Fan Speed Management
The four PSUs are all equipped with identical fans (Yate Loon D14BH-12). About half of the fan is covered with a piece of plastic film near the external panel of the case. This film helps distribute the air flow inside the PSU in a better way. Without it, the back part of the PSU, near a blank panel, would be cooled worse than the front part.
The fan has 140x140x25mm form-factor and a rated speed of 2800rpm. That’s quite a high speed. Let’s see how the fan speed management works, though.
The fan of the 650W model starts up at a speed of 1100rpm and maintains it until a load of 350W. Then it begins to accelerate. At a load of about 600W, the fan reaches its top speed, which is lower than those 2800rpm specified at the Yate Loon website.
The 700W model behaves in the same way. The differences from the 650W unit are insignificant and due to variations in their component ratings.
The 750W model has the same correlation between the fan speed and load. Its fan reaches its top speed at a load of 600W, too.
The enlarged heatsinks of the 850W model do not affect its noisiness in comparison with the lower-wattage models in the series: the fan speed is somewhat higher than 1100rpm at low loads, then grows up linearly, and then reaches its maximum at a load of 600W.
Thus, the Turbo Series models are all average in terms of noisiness. They are comfortable, but not exactly silent, at loads below 300W and rather noisy at 400-500W. There is no difference between the different-wattage models of this series in terms of noise they produce.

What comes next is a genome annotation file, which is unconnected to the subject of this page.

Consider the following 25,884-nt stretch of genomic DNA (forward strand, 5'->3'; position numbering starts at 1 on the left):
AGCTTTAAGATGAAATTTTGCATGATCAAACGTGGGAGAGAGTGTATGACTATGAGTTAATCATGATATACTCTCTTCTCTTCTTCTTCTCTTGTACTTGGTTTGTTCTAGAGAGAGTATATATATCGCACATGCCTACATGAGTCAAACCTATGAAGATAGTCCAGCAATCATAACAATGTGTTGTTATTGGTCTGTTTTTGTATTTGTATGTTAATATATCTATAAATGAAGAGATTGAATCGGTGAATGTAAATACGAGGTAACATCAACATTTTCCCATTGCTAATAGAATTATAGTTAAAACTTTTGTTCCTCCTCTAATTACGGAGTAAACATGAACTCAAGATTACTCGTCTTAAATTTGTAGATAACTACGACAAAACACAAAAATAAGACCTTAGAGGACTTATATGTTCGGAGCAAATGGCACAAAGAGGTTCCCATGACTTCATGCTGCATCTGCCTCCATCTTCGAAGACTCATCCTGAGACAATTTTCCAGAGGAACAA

Efficiency and Power Factor
After the previous tests it should be obvious enough that these PSUs are going to have identical efficiency. This is indeed so. So I will only show you one diagram:
The PSUs are more than 80% efficient, reaching 86% at the maximum. That’s a very good result even by today’s standards.
Chieftec’s Turbo Series products are very good overall. They deliver perfectly stable voltages, have low output voltage ripple, and boast excellent efficiency. The only downside is that they are not stable together with UPSes (but there is no total incompatibility), produce an average amount of noise, and have few SATA power connectors.
The actual maker of these power supplies is Channel Well, which also makes a considerable part of the produce of Thermaltake, Corsair, Hiper and many other famous brands. In other words, there are very many actually identical power supplies on the market today which only differ in packaging, accessories and connectors. Therefore it is unclear to me why Chieftec thinks it normal for its 850W model to have only four SATA connectors whereas similar products from the opponent brands have six or even eight.
Well, if you don’t plan to install more than two hard disk drives into your computer, Chieftec’s Turbo Series power supplies are going to be a good choice for a fast gaming station.